By SHAWN MORRIS
Island County Public Health director
As students head back to school and we get ready for cooler temperatures, I’m writing to share prevention steps for a healthy fall season. Locally, we are seeing an uptick in COVID-19 infections, which aligns with national and state trends. The most recent data, including hospital admissions, test positivity and wastewater levels, shows moderate COVID-19 activity. We also expect cases of Respiratory Syncytial Virus, or RSV, to rise as we head into fall. RSV is a common winter virus that causes mild cold-like illness but can be dangerous for infants, young children and older adults. The heaviest parts of flu season tend to occur between December and February in our region.
There are simple and effective strategies we can take to help decrease the spread of respiratory illness:
Staying home when sick prevents spread and decreases risks for vulnerable groups.
Other simple steps can help: washing hands for 20 seconds, covering coughs and sneezes, avoiding sharing food and drinks, and wearing a well-fitting mask in crowded indoor environments.
Healthy lifestyle steps such as eating a balanced diet with plenty of whole grains, fruits and vegetables, managing stress, staying hydrated and getting quality sleep help keep our immune systems strong.
Staying up to date with immunizations helps prevent severe disease, and vaccination is especially important for vulnerable people, such as the elderly and people with weakened immune systems.
The CDC recommends everyone 6 months and older get an updated 2023-24 COVID-19 vaccine to protect against the potentially serious outcomes of COVID-19 illness. Updated COVID-19 vaccines from Pfizer-BioNTech and Moderna will be available in the coming weeks. Vaccination remains the best protection against COVID-19-related hospitalization and death, as well as symptoms of Long COVID, which can last months after infection. If you have not received a COVID-19 vaccine in the past 2 months, you are eligible to receive an updated 2023-24 COVID-19 once available.
The federal government recently approved the first RSV vaccines for people aged 60 and older. If you qualify, talk with your provider about getting your RSV vaccine based on your individual risk factors for severe disease from RSV infection.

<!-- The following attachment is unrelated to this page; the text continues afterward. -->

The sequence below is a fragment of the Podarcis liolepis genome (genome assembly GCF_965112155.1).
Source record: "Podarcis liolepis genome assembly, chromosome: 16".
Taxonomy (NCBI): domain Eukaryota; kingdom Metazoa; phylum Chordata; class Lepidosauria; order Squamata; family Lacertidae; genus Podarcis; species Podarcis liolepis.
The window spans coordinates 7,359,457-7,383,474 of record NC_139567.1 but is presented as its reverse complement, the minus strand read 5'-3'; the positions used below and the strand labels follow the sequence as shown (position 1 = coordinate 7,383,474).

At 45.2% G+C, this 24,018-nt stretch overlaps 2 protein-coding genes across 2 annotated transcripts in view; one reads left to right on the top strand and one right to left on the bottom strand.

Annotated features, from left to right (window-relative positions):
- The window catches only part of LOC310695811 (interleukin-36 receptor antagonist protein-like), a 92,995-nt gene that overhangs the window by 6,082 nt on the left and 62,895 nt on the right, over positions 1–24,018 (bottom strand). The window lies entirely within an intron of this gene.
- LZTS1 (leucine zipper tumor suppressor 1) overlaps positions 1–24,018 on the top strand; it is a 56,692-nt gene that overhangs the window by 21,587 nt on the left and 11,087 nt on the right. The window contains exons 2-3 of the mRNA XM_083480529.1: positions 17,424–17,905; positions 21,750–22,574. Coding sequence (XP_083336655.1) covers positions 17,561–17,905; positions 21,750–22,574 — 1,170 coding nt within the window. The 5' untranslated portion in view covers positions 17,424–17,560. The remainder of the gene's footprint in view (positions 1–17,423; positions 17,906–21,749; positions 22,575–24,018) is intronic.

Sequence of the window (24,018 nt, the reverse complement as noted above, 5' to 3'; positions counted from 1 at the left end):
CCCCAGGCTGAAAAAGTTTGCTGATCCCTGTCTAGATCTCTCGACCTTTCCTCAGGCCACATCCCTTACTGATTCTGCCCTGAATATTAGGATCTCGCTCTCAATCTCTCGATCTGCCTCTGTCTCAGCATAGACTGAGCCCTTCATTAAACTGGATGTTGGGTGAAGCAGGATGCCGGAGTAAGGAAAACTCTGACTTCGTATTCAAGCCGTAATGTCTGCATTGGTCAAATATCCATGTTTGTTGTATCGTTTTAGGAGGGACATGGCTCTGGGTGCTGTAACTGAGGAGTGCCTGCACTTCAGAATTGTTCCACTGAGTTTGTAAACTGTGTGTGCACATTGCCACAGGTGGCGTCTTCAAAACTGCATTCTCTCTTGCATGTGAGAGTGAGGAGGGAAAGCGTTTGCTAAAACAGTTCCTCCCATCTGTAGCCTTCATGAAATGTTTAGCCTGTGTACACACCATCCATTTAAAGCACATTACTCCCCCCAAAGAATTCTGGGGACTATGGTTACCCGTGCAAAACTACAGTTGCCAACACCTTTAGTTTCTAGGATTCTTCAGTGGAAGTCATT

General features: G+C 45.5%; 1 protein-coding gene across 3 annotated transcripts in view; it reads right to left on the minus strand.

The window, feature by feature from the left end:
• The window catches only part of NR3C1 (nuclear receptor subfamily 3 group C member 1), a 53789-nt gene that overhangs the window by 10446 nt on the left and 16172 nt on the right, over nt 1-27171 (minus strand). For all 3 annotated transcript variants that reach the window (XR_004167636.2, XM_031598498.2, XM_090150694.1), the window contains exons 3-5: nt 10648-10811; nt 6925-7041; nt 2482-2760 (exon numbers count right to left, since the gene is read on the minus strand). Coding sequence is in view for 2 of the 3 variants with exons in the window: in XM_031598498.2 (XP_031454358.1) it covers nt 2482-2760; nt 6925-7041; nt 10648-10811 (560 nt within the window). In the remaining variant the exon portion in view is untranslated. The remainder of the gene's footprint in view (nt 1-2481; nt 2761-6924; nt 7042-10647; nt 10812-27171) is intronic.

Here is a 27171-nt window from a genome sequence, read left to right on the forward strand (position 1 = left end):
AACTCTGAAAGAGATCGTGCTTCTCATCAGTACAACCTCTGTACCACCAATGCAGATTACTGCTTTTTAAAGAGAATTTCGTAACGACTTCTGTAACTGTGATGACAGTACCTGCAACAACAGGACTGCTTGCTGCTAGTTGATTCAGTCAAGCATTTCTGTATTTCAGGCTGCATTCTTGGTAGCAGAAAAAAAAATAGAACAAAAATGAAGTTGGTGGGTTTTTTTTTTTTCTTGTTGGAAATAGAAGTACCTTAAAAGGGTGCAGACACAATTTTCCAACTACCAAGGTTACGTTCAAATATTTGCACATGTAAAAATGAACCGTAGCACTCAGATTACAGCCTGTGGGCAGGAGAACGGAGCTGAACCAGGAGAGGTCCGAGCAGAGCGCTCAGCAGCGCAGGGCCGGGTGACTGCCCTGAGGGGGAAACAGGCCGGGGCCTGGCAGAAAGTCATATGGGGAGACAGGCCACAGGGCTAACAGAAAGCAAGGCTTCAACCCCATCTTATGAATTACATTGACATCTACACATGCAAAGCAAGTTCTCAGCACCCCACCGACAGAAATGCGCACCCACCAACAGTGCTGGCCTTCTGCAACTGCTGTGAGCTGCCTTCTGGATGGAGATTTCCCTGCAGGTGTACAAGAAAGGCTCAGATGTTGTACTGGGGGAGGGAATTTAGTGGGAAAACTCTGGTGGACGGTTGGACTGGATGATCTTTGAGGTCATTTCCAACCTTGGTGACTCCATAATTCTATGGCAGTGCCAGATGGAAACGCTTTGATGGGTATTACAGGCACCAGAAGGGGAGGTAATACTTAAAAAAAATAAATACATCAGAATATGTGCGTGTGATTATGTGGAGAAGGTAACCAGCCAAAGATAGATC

Although there is no RSV immunization for infants, children under 8 months and some older children can receive an advance antibody treatment to prevent severe illness. Parents can discuss this treatment option with their pediatrician.
This year’s flu vaccine shots are now available, and it’s best to get your family immunized by October.
This is the first fall and winter virus season where vaccines are available for the three viruses responsible for most hospitalizations—COVID-19, RSV, and flu. In addition to immunizations, at-home tests for COVID-19 can identify infection so you can protect your family, coworkers, and vulnerable community members. If you do get COVID-19, talk to your doctor about proven, effective treatments that can reduce the risk of severe illness, hospitalization, and death.
Keep an eye on community levels of COVID-19 and other respiratory viruses, as well as guidance from Public Health. Public Health is here to support our community members and partner organizations, and we wish everyone a safe and healthy fall season.
Shawn Morris, ND, serves as the Island County Public Health Director, guiding programs and services related to community and environmental health. A graduate of the University of Washington and Bastyr University, he has experience in direct patient care and working collaboratively to improve population health. To learn more about Island County Public Health, visit our website at www.islandcountywa.gov/174/Public-Health.